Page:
The image on the cover of my edition of the Oxford Companion to the Arts is a 17th century painting of a young woman playing a lute.
Obviously chosen because it links music and the visual arts, it also has great intrinsic charm in its subtle interplay of light and shadow, with the woman's white and gold clothing both beautiful in colour and elegant in line.
The painting, which is in the National Gallery of Art, Washington, is by the Italian painter Orazio Gentileschi. This week the first exhibition ever devoted to Gentileschi opened at the National Gallery, London - exactly 360 years after his death.
Gentileschi's obscurity is surprising, particularly in England. He was brought here by Charles I in 1626, when he was already 62, and made an important contribution to the court of England's most art-loving monarch, dying in London in 1639.
His paintings, including an elaborate ceiling scheme, decorated the Queen's House in Greenwich, a very important building in the history of English architecture on which he collaborated with the architect, Inigo Jones.
In modern times, Gentileschi has been overshadowed by his daughter, Artemesia Gentileschi. The first serious female painter in the history of art, Artemesia was naturally seized upon and promoted by the new wave of feminist art historians who emerged in the 1970s.
The fact that Artemisia was famously raped by her teacher Agostino Tassi in 1611, an event which resulted in a court case and Tassi's temporary imprisonment, further commended her to feminist revisionists.
It may be no coincidence that her best known painting is a particularly bloodthirsty treatment of Judith beheading Holofernes, which was bought by the Duke of Tuscany on the advice of no less a person than Galileo. This painting even turned up at the cen tre of a television thriller a few years ago, and novels have been written about Artemisia.
My own interest in Orazio Gentileschi was sparked by his painting The Rest on the Flight into Egypt , which has been in the collection of Birmingham Museum & Art Gallery since 1947.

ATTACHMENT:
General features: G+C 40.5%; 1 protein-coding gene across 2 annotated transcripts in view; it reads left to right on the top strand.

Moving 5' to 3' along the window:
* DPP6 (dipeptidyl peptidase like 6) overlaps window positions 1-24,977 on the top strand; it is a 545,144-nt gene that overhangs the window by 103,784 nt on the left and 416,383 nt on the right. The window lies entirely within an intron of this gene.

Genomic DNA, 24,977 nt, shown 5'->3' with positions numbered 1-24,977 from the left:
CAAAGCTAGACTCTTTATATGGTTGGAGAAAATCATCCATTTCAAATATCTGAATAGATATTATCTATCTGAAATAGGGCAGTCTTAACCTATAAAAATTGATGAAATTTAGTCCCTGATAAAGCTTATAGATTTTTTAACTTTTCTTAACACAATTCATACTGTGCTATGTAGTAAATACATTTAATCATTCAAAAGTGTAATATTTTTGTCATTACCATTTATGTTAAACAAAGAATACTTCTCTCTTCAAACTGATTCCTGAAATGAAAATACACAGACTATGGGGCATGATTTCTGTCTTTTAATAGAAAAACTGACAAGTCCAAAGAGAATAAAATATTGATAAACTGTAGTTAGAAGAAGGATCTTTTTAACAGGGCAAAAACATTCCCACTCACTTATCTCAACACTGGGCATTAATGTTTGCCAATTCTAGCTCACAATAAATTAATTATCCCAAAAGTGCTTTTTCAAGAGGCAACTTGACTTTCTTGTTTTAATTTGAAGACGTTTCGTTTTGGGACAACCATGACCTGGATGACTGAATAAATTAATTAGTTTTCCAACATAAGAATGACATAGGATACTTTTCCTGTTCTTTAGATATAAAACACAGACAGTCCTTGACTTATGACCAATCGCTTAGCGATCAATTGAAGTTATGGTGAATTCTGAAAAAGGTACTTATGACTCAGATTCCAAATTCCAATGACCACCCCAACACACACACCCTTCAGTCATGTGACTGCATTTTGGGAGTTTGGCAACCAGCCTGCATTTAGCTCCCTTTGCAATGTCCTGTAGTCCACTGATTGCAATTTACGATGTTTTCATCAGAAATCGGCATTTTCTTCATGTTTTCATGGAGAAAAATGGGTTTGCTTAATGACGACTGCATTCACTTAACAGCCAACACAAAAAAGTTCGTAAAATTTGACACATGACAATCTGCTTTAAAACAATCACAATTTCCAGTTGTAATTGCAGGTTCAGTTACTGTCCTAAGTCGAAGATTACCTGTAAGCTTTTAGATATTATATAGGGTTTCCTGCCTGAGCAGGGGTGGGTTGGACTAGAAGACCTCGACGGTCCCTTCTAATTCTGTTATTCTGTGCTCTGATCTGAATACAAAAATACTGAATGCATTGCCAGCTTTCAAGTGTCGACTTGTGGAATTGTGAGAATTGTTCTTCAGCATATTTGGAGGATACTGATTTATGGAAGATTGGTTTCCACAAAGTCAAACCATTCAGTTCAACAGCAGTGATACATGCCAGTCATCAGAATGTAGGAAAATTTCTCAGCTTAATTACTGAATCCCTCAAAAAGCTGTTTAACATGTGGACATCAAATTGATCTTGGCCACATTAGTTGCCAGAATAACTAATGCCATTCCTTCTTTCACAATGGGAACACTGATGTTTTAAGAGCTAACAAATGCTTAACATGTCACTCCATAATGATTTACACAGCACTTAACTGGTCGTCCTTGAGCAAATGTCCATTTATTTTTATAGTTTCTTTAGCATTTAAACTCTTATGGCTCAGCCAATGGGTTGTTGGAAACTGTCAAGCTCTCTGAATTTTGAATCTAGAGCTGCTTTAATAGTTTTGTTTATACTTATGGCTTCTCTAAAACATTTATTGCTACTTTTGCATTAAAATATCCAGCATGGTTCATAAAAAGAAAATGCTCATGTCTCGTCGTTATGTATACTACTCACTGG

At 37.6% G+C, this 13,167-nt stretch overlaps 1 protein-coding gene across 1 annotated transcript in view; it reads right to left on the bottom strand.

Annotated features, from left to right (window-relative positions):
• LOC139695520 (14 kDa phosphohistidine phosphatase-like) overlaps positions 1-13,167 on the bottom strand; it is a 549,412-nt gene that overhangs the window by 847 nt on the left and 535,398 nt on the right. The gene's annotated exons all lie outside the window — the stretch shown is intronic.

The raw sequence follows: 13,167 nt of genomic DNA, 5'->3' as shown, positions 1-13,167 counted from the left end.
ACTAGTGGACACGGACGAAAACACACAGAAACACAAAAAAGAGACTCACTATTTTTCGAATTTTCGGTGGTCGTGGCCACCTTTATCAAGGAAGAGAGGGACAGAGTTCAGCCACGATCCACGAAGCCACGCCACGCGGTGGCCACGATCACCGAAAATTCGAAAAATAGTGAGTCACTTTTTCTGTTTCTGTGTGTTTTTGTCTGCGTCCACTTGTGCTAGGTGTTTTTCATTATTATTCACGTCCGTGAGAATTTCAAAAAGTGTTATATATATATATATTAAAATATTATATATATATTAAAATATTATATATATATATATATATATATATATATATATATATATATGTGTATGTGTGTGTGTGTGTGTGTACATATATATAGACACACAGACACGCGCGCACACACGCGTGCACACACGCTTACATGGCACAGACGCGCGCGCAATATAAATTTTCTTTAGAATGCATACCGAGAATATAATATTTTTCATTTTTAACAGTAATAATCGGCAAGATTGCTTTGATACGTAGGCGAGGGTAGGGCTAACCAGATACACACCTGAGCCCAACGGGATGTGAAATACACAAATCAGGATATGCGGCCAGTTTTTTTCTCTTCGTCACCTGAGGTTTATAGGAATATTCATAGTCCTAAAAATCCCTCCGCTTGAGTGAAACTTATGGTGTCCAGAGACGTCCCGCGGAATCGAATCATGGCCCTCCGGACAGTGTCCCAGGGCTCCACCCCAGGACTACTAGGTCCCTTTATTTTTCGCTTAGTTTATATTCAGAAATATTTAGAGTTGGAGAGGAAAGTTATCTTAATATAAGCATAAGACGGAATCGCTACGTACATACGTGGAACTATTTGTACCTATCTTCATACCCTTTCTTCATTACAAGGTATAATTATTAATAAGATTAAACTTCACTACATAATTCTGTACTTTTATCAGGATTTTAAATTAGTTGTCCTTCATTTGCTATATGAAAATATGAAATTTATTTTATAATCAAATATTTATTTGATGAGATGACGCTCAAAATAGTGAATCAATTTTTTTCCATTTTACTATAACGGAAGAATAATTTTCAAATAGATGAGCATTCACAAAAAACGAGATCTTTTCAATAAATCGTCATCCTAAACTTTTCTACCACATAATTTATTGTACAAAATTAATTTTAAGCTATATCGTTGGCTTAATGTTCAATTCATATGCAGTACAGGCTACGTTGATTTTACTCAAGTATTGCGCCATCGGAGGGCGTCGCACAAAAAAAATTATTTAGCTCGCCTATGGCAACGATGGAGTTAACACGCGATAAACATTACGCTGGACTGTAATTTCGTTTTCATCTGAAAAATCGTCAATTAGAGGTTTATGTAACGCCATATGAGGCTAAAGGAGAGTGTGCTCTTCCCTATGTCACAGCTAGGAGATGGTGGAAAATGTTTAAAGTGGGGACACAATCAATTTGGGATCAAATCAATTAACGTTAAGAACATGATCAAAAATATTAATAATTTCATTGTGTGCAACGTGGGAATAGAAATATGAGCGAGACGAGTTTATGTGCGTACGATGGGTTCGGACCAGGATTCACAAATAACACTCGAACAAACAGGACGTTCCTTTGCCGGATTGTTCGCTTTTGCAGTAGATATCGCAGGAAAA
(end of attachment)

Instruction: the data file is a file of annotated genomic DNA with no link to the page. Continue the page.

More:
The grandest of at least three versions of the subject painted by the artist - one of which is in the Kunsthistorisches Museum in Vienna - it was painted in Italy in the late 1610s and only followed Gentileschi to England in 1841. It was owned briefly by the Duke of York before it was bought for Birmingham.
It is the only major painting by Gentileschi in a British public collection. Strangely, for an artist who spent so much time working in London, there is nothing at all by him in the National Gallery's collection. Even his David Slaying Goliath, which mys teriously turned up in a Limehouse confectioner's shop in 1935, was allowed to slip away to the National Gallery of Ireland.
Like many people, I used to find 17th century Italian painting unsympathetic. It took me years to succumb gradually to the subtleties of The Rest on the Flight into Egypt - the monumentality of its figures, combined with a lyricism in the linear treatmen t of their draperies, its wonderful quality of light and subdued colour, the low key dictated by the unglamorous brown of the crumbling wall.
The son of a Florentine goldsmith, Gentileschi was born in Pisa in 1563, the year before Shakespeare was born in Stratford-upon-Avon.
This seems startling when you compare the modern-seeming realism of Gentileschi's paintings with the stiff, doll-like portraits we associate with Shakespeare's England. Shakespeare, in fact, had shuffled off this mortal coil ten years before Gentileschi set foot on our shores.
His early paintings apparently showed limited promise, but his meeting with the most influential Italian painter of his day, Caravaggio, in about 1600 galvanised him. Caravaggio's style, with its macho realism and dramatic contrasts of light and shadow, generated such a horde of followers that a word, Caravaggists, was coined to describe them. …